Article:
A technology based on the human biology will breathe new life into Chrysler's CNG commitment, was just announced. The human body will serve as an inspiration for the brand to design the next generation of fuel tanks powering compressed natural gas (CNG) vehicles.

To be more precise, Chrysler will take as an example the human lungs, which comprise of countless individual sacks called alveoli. Their function is to expand the lung's total air capacity. The brand will utilize the same approach in order to improve the packaging of CNG tanks.

The work of Chrysler Group will be supported in part by a $50,000 grant from the Michigan Economic Development Council's Technology Innovation Challenge which helps companies accelerate advanced-technology initiatives.

First, CNG-powered vehicles require larger fuel tanks to deliver range that is comparable to that of gas- or diesel-powered vehicles. Secondly, the current design of CNG tank is also limited to cylindrical shape in order to accommodate the pressure at which the gaseous fuel is stored.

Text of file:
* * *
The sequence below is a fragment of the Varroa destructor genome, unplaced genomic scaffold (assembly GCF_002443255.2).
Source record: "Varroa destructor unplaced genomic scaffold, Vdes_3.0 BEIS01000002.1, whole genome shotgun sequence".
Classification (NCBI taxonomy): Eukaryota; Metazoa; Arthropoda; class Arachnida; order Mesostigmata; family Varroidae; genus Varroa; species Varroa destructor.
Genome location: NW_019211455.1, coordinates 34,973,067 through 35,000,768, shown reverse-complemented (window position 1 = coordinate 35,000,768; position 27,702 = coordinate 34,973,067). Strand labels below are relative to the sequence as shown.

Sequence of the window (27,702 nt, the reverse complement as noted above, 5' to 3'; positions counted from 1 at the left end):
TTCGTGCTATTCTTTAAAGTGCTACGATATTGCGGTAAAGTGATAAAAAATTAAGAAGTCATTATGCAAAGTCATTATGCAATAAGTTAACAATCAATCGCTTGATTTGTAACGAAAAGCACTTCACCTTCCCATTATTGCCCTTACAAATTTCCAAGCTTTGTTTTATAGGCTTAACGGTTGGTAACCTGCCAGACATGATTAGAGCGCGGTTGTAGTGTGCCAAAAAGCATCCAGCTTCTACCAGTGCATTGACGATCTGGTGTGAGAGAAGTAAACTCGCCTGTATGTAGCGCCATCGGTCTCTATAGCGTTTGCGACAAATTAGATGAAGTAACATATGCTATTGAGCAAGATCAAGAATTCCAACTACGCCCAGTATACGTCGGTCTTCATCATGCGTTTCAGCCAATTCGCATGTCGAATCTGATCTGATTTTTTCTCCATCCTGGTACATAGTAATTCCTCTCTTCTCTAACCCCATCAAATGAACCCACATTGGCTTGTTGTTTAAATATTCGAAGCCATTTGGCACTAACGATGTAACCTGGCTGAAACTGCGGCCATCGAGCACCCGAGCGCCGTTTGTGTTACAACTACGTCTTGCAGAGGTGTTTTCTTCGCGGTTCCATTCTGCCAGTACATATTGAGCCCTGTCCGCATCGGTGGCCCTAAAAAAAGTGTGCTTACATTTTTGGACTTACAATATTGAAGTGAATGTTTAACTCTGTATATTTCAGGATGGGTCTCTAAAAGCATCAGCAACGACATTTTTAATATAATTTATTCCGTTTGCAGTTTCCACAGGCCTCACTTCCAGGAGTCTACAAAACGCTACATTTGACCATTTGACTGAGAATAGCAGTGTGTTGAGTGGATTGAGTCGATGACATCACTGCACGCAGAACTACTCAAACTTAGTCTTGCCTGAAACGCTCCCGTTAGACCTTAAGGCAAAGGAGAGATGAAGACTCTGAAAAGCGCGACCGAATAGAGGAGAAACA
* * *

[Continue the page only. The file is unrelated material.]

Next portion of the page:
Brand's patent-pending technology addresses both issues via the expansion of the tank's capacity and enabling designs that conform to the vehicle. Of course the result will benefit from more space for passengers and cargo.

On the market Chrysler has launched the Dodge Ram 2500 Compressed Natural Gas truck, which is industry's only factory-built CNG-powered pickup. The vehicle is equipped with a 5.7-liter HEMI V-8 engine that burns CNG.

When that fuel is depleted, it automatically and seamlessly switches to gasoline. To go even further into details, the truck can travel on a single fill-up up to 255 miles, and a total of 745 miles when equipped with an available 35-gallon reserve gas tank.

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Source: Chrysler